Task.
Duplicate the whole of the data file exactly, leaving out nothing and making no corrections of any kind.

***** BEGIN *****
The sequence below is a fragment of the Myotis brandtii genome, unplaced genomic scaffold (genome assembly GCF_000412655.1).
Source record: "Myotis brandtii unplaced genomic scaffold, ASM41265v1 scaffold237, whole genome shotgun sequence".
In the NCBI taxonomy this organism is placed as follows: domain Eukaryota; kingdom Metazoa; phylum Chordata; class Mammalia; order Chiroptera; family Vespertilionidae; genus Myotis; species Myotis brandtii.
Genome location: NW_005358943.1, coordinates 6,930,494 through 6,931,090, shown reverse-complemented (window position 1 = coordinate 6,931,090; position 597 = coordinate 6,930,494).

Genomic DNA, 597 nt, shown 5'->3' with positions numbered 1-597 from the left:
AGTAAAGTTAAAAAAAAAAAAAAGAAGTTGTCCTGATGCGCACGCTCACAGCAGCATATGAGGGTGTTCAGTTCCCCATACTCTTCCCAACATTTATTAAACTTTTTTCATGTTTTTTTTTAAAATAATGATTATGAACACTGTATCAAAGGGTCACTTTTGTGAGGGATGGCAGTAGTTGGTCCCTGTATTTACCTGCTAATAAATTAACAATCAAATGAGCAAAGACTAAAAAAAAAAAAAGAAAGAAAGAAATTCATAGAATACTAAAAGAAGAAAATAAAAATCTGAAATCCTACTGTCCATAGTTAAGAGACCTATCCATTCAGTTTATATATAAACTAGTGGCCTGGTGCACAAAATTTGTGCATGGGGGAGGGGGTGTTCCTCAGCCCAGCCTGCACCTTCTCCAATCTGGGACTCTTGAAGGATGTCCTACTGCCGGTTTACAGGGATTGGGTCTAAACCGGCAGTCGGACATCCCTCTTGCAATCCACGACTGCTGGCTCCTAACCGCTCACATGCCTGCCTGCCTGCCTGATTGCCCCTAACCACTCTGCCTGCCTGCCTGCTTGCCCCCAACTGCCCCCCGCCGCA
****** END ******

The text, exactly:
The sequence below is a fragment of the Myotis brandtii genome, unplaced genomic scaffold (genome assembly GCF_000412655.1).
Source record: "Myotis brandtii unplaced genomic scaffold, ASM41265v1 scaffold237, whole genome shotgun sequence".
In the NCBI taxonomy this organism is placed as follows: domain Eukaryota; kingdom Metazoa; phylum Chordata; class Mammalia; order Chiroptera; family Vespertilionidae; genus Myotis; species Myotis brandtii.
Genome location: NW_005358943.1, coordinates 6,930,494 through 6,931,090, shown reverse-complemented (window position 1 = coordinate 6,931,090; position 597 = coordinate 6,930,494).

Genomic DNA, 597 nt, shown 5'->3' with positions numbered 1-597 from the left:
AGTAAAGTTAAAAAAAAAAAAAAGAAGTTGTCCTGATGCGCACGCTCACAGCAGCATATGAGGGTGTTCAGTTCCCCATACTCTTCCCAACATTTATTAAACTTTTTTCATGTTTTTTTTTAAAATAATGATTATGAACACTGTATCAAAGGGTCACTTTTGTGAGGGATGGCAGTAGTTGGTCCCTGTATTTACCTGCTAATAAATTAACAATCAAATGAGCAAAGACTAAAAAAAAAAAAAGAAAGAAAGAAATTCATAGAATACTAAAAGAAGAAAATAAAAATCTGAAATCCTACTGTCCATAGTTAAGAGACCTATCCATTCAGTTTATATATAAACTAGTGGCCTGGTGCACAAAATTTGTGCATGGGGGAGGGGGTGTTCCTCAGCCCAGCCTGCACCTTCTCCAATCTGGGACTCTTGAAGGATGTCCTACTGCCGGTTTACAGGGATTGGGTCTAAACCGGCAGTCGGACATCCCTCTTGCAATCCACGACTGCTGGCTCCTAACCGCTCACATGCCTGCCTGCCTGCCTGATTGCCCCTAACCACTCTGCCTGCCTGCCTGCTTGCCCCCAACTGCCCCCCGCCGCA